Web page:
Gary over at The Critical Critic recommended this movie to me a little while ago; he actually listed it as his favourite movie of 2014 and, while I wouldn’t go as far as to say it’s making my top ten list, I would definitely recommend that you watch it too.
This movie struck a personal cord with me as I went to school for theatre and then made a go at becoming an actress. Needless to say, that didn’t quite work out for me. I went to one too many auditions where the direction I received was, “Be as sexy as you can.” I was actually told to lick a guy’s face once. I decided the industry wasn’t for me but a part of me still wonders where I would be now if I had stuck it out, if I had tried a little longer and held onto my dream. I have other dreams now but a part of me still wants to be an actress. So when the main character in this movie was faced with similar moral dilemmas, it brought back some not-so-happy memories.
Enough about me, Starry Eyes is about a girl named Sarah Walker (Alexandra Essoe) who is aspiring to be an actress. She is surrounded by people on similar paths who seem to be inching ever closer to success as she is left standing still. Willing to do anything to succeed, Sarah goes on an audition which seems to be going poorly until the directors asks Sarah to completely let go of all her inhibitions and have a near mental breakdown in front of them. This is the first step down a path that Sarah hopes will lead to her fame but is more likely going to lead to something more sinister.
I love how this movie takes a seemingly everyday situation and turns it into something completely unexpected. There’s such an air of suspense and menace throughout that directors Kevin Kolsch and Dennis Widmyer built that you’ll be hard pressed to look away. There’s a constant feeling that something else is going on. Slightly satirical, Starry Eyes hits the right notes of realism while still exaggerating typical actor clichés. It’s definitely a clever take on an old story.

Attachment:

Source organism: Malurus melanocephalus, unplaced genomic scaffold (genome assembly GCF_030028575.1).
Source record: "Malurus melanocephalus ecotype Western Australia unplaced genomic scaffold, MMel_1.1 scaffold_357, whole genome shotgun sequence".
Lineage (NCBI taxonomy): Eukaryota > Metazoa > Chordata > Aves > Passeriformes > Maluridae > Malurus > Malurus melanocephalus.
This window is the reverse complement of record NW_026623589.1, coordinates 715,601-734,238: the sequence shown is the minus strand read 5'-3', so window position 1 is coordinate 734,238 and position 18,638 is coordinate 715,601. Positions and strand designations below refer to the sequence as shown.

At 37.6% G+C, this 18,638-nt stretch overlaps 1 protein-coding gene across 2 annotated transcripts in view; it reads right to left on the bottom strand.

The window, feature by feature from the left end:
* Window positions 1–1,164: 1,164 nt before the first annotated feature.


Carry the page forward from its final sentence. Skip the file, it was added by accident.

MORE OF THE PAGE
I love the depth that Alexandra Essoe shows throughout the film as well. She really made Sarah’s emotional life become the focus of the movie. She has a lot of talent and I really look forward to seeing what she is in next. She perfectly portrayed the young insecure Sarah, being clearly fragile yet so determined in achieving her goals. It’s a hard line to toe, but Essoe did it beautifully.
The themes of transformation and the lengths to which people will go to all in the name of ambition is prevalent throughout, during obvious moments of physical transformation and in small, subtle shifts in the characters throughout the film. These moments were handled really well and it made me appreciate Kolsch and Widmyer even more as talented storytellers. Now, it was disappointing that such a well established idea and characters took a downward spiral into mere gore and typical horror tropes towards the end. We were looking for a grand finale and it was fine but I expected more, especially when the focus became the gore, effects and shock value instead of the character development. That being said, the very end brings it back around full circle and the movie finishes on a good note.
Overall, Starry Eyes lost me for a bit near the end but the strong sense of direction throughout the beginning and the very end, the incredible performance by Alexandra Essoe, the interesting twists and the general atmosphere make this a movie that you shouldn’t miss.
Here’s the trailer if you want to know what you’re getting into: